> upconverted for the HD broadcast.


    Seems to me somewhat shortsighted, esp. in the case of Enterprise. Second,
    why would you throw away the original film? They only had to keep the 40
    min. that ended up in the show. Third, even in TNG era they knew about HD
    so they could've done the fx in hd & maybe transferred that to film or
    whatever. But I guess Q4 profits are all that matter...
    J, Dec 20, 2005
    #6
  7. J

    J Guest

    "afiggatt" <> wrote in message
    news:...
    >J wrote:
    >> When will, say Star Trek, DVD sets be re-released in high definition
    >> versions? I'm assuming it will happen, except maybe for TNG, but
    >> especially for ENT.
    >>
    >> For old non-film stuff, effects in TNG for example, what was the original
    >> storage medium? Was it rendered and/or stored in anything more than NTSC
    >> resolution.

    >
    > Depends on the show, what technology they used for special effects and
    > whether the show was edited on film or video. TV shows from the 1960s and
    > 70s were mostly shot & edited on 35 mm film. These could be redone in HD
    > if good quality 35mm masters still exist. See Hogans Heroes and Charlie's
    > Angels on HDNet for example.
    >
    > But by the 80s & 90s, a lot of shows were still shot on 35mm (and still
    > are), but the editing and special effects stuff was done on video. TO
    > create an HD version, they might have to go back to the original 35mm film
    > and re-edit it from the 35 mm originals. Expensive to do this. If the
    > special effects were done on SD video - as I gather TNG was - then they
    > would have to redo the special effects in HD if they want it to look good.
    > Even more expensive and unlikely to be done anytime soon except maybe for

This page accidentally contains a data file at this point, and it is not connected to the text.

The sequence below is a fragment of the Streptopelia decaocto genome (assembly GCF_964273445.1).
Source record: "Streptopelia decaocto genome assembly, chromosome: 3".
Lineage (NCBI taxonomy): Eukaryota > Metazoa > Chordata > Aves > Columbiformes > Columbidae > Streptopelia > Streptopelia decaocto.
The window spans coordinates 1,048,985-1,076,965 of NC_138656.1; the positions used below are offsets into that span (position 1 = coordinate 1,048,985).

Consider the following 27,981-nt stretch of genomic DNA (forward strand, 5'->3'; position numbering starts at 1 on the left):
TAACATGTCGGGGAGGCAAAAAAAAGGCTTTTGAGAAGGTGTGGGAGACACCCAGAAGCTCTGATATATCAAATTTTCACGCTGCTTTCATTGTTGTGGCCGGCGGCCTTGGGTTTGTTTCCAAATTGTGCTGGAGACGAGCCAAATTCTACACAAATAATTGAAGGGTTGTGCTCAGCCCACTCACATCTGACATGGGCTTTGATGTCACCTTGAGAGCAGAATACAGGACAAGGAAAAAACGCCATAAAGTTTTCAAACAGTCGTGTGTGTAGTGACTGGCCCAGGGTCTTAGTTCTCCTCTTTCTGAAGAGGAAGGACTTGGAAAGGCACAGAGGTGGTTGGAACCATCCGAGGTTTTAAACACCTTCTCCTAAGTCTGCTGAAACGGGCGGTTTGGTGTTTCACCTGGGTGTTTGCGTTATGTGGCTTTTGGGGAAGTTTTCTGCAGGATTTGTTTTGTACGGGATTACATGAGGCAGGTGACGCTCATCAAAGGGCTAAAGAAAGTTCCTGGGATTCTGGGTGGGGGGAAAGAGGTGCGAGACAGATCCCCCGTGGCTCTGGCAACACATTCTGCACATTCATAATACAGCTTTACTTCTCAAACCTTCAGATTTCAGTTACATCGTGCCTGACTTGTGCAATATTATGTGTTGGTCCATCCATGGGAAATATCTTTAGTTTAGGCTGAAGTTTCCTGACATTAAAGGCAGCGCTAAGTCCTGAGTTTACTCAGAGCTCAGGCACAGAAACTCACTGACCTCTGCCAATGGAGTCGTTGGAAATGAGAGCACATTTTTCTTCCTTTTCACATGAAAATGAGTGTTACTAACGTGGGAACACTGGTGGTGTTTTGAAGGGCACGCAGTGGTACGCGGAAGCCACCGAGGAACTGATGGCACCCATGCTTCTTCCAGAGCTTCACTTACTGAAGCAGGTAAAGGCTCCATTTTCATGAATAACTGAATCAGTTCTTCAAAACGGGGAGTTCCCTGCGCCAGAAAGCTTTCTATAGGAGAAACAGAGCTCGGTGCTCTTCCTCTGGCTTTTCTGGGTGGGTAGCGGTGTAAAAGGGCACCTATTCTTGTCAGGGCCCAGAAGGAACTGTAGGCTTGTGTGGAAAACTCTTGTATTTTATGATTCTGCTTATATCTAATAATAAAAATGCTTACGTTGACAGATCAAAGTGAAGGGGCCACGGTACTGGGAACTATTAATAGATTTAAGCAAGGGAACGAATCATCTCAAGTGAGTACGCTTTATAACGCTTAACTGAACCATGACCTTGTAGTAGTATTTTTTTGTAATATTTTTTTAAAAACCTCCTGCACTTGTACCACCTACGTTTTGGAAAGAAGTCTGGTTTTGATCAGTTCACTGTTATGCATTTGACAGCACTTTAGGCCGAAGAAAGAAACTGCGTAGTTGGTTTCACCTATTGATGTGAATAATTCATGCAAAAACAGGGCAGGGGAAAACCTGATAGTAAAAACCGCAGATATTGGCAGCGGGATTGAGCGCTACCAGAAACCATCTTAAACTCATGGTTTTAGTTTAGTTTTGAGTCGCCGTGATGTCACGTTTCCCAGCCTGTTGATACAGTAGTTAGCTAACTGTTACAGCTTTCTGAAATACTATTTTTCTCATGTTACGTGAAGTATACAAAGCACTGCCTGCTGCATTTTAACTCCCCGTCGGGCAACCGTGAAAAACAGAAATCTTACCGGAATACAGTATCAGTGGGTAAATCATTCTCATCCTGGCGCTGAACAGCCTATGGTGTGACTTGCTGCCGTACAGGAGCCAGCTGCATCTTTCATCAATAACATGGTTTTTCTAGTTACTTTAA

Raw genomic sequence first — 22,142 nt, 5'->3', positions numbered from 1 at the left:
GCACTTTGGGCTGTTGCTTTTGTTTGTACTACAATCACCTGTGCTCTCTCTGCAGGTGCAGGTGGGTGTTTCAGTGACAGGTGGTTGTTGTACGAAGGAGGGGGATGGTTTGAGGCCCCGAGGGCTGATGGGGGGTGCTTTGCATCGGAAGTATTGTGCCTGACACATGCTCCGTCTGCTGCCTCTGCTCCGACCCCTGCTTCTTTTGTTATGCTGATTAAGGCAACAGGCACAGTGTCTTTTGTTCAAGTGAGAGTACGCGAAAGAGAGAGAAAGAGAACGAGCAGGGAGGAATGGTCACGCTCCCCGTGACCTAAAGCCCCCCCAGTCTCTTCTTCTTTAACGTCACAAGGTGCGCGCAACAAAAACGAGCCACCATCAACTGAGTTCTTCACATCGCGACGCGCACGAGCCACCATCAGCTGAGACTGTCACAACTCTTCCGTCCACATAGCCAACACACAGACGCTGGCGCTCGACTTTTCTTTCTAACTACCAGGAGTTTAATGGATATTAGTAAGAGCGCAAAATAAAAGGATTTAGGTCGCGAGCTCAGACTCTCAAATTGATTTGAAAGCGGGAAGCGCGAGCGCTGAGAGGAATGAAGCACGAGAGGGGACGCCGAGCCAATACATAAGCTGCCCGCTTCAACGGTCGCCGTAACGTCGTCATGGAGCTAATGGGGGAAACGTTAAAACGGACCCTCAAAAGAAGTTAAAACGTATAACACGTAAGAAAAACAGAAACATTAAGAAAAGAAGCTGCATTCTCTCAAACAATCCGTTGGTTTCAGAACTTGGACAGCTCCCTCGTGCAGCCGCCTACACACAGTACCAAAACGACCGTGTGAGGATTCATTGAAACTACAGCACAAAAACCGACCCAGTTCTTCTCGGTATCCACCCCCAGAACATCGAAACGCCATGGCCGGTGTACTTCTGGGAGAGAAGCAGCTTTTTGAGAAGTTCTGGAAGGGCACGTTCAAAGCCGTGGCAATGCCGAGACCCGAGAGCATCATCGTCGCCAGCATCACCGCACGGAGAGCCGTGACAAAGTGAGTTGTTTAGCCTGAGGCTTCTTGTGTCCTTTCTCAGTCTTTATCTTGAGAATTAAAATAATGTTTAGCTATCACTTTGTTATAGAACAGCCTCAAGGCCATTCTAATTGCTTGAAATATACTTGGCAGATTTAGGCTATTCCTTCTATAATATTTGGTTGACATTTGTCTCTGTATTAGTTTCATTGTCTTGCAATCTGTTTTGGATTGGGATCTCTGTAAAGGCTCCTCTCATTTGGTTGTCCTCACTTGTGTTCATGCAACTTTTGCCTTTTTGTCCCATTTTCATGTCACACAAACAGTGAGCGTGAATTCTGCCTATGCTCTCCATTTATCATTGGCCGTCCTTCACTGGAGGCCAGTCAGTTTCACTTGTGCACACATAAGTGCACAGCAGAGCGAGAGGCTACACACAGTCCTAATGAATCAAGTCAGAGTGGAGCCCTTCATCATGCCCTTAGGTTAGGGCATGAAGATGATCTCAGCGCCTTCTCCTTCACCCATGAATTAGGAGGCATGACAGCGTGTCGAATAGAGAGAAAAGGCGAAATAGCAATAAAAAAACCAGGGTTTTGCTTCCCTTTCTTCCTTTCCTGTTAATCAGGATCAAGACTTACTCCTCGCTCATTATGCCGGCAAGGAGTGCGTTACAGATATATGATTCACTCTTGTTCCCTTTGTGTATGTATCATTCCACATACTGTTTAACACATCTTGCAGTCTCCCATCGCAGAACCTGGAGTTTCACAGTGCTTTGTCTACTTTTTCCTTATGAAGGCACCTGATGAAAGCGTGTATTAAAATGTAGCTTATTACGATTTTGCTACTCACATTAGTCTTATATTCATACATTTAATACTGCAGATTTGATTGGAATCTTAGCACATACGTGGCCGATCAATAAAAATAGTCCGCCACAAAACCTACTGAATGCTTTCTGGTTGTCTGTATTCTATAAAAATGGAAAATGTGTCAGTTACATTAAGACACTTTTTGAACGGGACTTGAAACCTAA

> the most popular shows.


    Thanks for replying. As a slight aside, TNG at least season 5, has this
    issue with the fx: they look really good and contrasty but the live action
    is washed out and soft. Probly indicates that they did throw away the film.
    Not sure tho since I haven't seen the other seasons & I think they're
    better.
    J, Dec 20, 2005
    #7
  8. J

    Jeff Rife Guest

    Joshua Zyber () wrote in alt.video.dvd:
    > "Jeff Rife" <> wrote in message
    > news:...
    > > AFAIK, *all* Star Trek series except "Enterprise" had SD FX and were
    > > finished to standard 480i videotape.

    >
    > Except for the original 1960s series, which had optically composited
    > special effects full post-produced on film.


    Seriously? I thought the finals were on video due to cost. It's nice
    to know it wasn't.

    > I believe even Enterprise's CGI was rendered at standard-definition and
    > upconverted for the HD broadcast.


    I've heard both ways, so I don't know.

    --
    Jeff Rife |
    | http://www.nabs.net/Cartoons/MotherGooseAndGrimm/GatewaySource.gif
    Jeff Rife, Dec 20, 2005
    #8
  9. J

    Jeff Rife Guest

    J () wrote in alt.video.dvd:
    > Seems to me somewhat shortsighted, esp. in the case of Enterprise. Second,
    > why would you throw away the original film? They only had to keep the 40
    > min. that ended up in the show.


    For "Enterprise", it's likely that they tossed the film since they stored
    the final on HD digital tape. For TNG, DS9 and Voyager, the film didn't
    have any of the FX, so keeping it buys you very little, since to redo the
    FX for a DVD (or HD-DVD) would make a season set about 10x more expensive
    than the outrageous prices Paramount already charges.

    > Third, even in TNG era they knew about HD


    They really didn't. TNG started in 1987, and even big-time CGI in movies
    like T2 (1991) and "Jurassic Park" (1993) weren't rendered at full HD
    resolutions. "2K" rendering (2048x1365 for the full 35mm frame) didn't
    really hit until 2000 or so. Before that, something on the order of
    1500x1000 or so would have been the upper limit, but even that was only
    available to big-budget movies.

    --
    Jeff Rife |
    | http://www.nabs.net/Cartoons/Zits/CheckTheGigabytes.gif
    Jeff Rife, Dec 20, 2005
    #9
  10. J

    Jeff Rife Guest

    afiggatt () wrote in alt.video.dvd:
    > But by the 80s & 90s, a lot of shows were still shot on 35mm (and
    > still are), but the editing and special effects stuff was done on video.
    > TO create an HD version, they might have to go back to the original 35mm
    > film and re-edit it from the 35 mm originals. Expensive to do this.


    One amazing exception is "Cheers", where the DVDs are sourced from HD
    telecines of the original film re-edited to as closely match the final tape
    episode as they could manage.